"ESQUIMAUX" IN AMERICAN ADS
Images of Inuit, Inupiat, and Yupik peoples
have been American a staple in American advertisements since the
1800's. Sometimes, the stereotype of the infinitely friendly and
cheerful Eskimo was employed, while at other times, a very
negative stereotype of the Eskimo as a "primitive" was
also used (most notably in the highly offensive ad for Grape Nuts
An advert from the 1920's showing the "happy Eskimo" as a consumer of Clicquot ginger ale.
This advert deploys one of the oldest negative stereotypes about the Inuit -- that they are somehow less civilized because they don't cook their food -- and uses it shamelessly to promote more "civilized" fare such as Grape Nuts.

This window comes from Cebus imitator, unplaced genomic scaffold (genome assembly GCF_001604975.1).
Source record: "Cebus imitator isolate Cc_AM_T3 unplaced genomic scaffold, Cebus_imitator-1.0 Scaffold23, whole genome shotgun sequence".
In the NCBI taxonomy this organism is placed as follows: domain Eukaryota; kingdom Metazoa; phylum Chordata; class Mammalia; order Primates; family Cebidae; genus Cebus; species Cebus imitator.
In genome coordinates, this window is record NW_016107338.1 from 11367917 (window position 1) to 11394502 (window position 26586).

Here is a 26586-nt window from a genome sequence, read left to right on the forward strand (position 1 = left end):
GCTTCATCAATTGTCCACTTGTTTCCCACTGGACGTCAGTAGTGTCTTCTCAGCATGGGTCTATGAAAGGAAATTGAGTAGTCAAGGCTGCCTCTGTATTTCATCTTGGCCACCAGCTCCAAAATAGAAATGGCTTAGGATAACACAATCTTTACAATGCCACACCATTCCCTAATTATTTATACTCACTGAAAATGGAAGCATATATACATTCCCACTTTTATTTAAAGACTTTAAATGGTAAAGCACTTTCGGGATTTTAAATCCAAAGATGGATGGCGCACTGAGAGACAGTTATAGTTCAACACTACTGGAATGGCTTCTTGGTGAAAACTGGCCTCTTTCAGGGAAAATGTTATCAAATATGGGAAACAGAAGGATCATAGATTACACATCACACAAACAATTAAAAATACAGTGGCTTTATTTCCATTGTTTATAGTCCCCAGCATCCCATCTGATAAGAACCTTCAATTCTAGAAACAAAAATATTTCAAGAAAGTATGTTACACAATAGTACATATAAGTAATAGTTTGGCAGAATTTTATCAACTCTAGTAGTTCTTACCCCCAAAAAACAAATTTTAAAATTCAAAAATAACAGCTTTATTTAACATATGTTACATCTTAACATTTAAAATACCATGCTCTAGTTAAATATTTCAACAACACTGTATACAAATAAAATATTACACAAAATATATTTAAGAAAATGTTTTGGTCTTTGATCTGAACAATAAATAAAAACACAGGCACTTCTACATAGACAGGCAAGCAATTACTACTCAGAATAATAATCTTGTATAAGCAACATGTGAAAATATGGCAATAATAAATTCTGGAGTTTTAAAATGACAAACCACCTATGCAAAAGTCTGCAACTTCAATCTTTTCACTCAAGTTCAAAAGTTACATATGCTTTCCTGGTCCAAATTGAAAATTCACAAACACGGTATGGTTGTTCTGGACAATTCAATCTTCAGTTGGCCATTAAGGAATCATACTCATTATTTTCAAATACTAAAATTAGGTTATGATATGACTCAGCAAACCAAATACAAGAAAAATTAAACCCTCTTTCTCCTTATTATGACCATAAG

Of course, many earlier advertisements, though
still drawing upon popular stereotypes, used Eskimo figures for
advertising products related to snow, ice and cold -- so it was
with many companies which manufactured stoves, coats, gloves, and
in this case, boots.
This page maintained by Dr. Russell A. Potter. If you have any comments, or information on other Franklin materials on the web, feel free to contact me at: firstname.lastname@example.org